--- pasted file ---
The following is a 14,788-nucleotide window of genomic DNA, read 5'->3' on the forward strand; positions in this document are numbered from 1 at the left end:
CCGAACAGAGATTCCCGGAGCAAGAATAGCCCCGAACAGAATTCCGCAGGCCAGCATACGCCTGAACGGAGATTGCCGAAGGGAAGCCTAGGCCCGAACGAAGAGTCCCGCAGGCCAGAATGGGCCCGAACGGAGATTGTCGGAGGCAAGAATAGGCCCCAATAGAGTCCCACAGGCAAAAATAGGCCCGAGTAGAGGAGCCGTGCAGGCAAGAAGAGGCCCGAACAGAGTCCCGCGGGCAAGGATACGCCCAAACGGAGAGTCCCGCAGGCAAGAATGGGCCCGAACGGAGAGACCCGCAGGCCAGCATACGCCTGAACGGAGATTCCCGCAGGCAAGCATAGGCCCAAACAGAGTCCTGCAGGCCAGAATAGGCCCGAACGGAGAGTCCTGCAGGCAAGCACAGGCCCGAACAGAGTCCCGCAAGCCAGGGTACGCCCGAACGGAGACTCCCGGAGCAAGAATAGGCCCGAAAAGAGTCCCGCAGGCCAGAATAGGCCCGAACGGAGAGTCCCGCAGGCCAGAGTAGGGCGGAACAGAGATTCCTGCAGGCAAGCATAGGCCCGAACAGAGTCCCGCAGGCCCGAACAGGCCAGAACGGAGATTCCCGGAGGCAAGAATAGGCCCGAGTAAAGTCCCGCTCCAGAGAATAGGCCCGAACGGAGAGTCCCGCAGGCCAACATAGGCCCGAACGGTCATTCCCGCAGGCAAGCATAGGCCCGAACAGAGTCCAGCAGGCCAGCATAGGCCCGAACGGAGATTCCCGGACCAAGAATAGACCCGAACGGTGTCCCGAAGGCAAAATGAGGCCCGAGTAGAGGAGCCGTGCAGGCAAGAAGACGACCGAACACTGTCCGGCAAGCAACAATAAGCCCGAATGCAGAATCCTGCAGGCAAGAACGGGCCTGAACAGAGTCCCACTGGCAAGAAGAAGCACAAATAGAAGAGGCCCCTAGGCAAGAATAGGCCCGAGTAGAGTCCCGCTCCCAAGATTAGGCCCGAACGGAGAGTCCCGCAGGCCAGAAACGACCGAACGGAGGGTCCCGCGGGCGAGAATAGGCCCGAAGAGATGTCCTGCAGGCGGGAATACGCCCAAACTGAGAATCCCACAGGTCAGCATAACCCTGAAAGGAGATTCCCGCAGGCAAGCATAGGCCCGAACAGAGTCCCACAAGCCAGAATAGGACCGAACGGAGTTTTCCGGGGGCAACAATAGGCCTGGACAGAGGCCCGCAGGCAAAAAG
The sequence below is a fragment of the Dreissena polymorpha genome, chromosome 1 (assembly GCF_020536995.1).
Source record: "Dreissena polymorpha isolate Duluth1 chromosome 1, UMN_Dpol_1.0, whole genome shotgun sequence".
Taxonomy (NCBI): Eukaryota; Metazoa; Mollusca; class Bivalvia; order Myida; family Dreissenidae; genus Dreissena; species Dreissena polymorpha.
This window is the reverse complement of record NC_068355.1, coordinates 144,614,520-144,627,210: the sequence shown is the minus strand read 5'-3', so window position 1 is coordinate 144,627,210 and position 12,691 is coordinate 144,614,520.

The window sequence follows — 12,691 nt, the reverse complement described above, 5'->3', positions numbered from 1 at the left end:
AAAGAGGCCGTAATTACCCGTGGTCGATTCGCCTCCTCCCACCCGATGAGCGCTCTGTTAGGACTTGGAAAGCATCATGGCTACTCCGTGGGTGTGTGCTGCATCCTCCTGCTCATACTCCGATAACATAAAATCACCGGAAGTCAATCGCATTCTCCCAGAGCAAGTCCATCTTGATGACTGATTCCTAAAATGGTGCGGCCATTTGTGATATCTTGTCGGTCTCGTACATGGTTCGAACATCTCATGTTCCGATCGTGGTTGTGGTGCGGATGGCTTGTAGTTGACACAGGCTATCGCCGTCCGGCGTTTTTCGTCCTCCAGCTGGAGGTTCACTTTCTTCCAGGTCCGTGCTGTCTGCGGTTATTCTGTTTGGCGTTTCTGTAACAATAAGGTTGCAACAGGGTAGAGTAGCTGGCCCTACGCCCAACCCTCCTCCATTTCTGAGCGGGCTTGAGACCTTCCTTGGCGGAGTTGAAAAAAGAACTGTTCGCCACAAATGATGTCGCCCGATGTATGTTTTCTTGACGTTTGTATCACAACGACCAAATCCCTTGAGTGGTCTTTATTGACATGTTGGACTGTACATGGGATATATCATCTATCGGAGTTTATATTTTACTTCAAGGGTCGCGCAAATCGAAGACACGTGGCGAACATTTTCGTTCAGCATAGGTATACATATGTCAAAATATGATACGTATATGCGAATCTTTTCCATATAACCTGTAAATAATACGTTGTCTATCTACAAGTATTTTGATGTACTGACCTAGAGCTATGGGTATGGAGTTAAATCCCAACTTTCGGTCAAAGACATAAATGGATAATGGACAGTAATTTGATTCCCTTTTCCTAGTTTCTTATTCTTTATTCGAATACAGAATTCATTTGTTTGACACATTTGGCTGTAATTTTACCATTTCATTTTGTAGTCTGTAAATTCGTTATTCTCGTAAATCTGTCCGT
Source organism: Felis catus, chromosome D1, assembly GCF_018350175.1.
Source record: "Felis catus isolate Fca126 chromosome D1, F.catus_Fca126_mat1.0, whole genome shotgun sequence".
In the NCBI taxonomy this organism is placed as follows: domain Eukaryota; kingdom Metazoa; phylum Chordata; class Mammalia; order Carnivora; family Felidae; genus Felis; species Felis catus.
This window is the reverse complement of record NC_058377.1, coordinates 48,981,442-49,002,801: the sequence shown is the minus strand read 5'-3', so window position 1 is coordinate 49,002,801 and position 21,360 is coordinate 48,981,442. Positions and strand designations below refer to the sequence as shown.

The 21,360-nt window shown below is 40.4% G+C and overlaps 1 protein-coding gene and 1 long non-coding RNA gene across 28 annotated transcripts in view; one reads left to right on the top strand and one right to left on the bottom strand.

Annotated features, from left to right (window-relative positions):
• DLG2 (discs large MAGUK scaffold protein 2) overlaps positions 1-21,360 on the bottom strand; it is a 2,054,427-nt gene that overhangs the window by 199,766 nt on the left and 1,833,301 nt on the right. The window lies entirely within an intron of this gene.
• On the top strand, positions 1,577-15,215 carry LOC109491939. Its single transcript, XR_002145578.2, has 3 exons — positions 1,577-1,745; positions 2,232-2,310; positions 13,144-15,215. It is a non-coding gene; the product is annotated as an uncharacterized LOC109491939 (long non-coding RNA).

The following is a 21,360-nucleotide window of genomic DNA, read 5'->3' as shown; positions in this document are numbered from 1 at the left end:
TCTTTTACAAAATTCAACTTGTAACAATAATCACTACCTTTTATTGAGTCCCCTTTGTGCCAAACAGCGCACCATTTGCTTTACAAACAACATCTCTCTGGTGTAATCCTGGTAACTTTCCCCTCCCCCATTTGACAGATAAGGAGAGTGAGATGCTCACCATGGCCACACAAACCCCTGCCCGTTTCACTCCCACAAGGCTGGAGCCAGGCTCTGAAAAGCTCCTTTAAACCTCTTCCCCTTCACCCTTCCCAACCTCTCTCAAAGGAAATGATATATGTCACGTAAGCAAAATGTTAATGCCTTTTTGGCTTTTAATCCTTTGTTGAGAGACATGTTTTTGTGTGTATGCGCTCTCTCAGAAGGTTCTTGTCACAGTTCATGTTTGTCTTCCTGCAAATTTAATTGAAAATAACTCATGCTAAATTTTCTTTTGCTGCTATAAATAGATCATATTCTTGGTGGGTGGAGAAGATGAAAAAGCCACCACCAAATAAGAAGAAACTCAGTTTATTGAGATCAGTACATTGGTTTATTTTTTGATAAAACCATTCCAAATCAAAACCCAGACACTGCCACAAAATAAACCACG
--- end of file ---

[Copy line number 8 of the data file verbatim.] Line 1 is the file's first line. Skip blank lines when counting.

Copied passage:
AAAGAGGCCGTAATTACCCGTGGTCGATTCGCCTCCTCCCACCCGATGAGCGCTCTGTTAGGACTTGGAAAGCATCATGGCTACTCCGTGGGTGTGTGCTGCATCCTCCTGCTCATACTCCGATAACATAAAATCACCGGAAGTCAATCGCATTCTCCCAGAGCAAGTCCATCTTGATGACTGATTCCTAAAATGGTGCGGCCATTTGTGATATCTTGTCGGTCTCGTACATGGTTCGAACATCTCATGTTCCGATCGTGGTTGTGGTGCGGATGGCTTGTAGTTGACACAGGCTATCGCCGTCCGGCGTTTTTCGTCCTCCAGCTGGAGGTTCACTTTCTTCCAGGTCCGTGCTGTCTGCGGTTATTCTGTTTGGCGTTTCTGTAACAATAAGGTTGCAACAGGGTAGAGTAGCTGGCCCTACGCCCAACCCTCCTCCATTTCTGAGCGGGCTTGAGACCTTCCTTGGCGGAGTTGAAAAAAGAACTGTTCGCCACAAATGATGTCGCCCGATGTATGTTTTCTTGACGTTTGTATCACAACGACCAAATCCCTTGAGTGGTCTTTATTGACATGTTGGACTGTACATGGGATATATCATCTATCGGAGTTTATATTTTACTTCAAGGGTCGCGCAAATCGAAGACACGTGGCGAACATTTTCGTTCAGCATAGGTATACATATGTCAAAATATGATACGTATATGCGAATCTTTTCCATATAACCTGTAAATAATACGTTGTCTATCTACAAGTATTTTGATGTACTGACCTAGAGCTATGGGTATGGAGTTAAATCCCAACTTTCGGTCAAAGACATAAATGGATAATGGACAGTAATTTGATTCCCTTTTCCTAGTTTCTTATTCTTTATTCGAATACAGAATTCATTTGTTTGACACATTTGGCTGTAATTTTACCATTTCATTTTGTAGTCTGTAAATTCGTTATTCTCGTAAATCTGTCCGT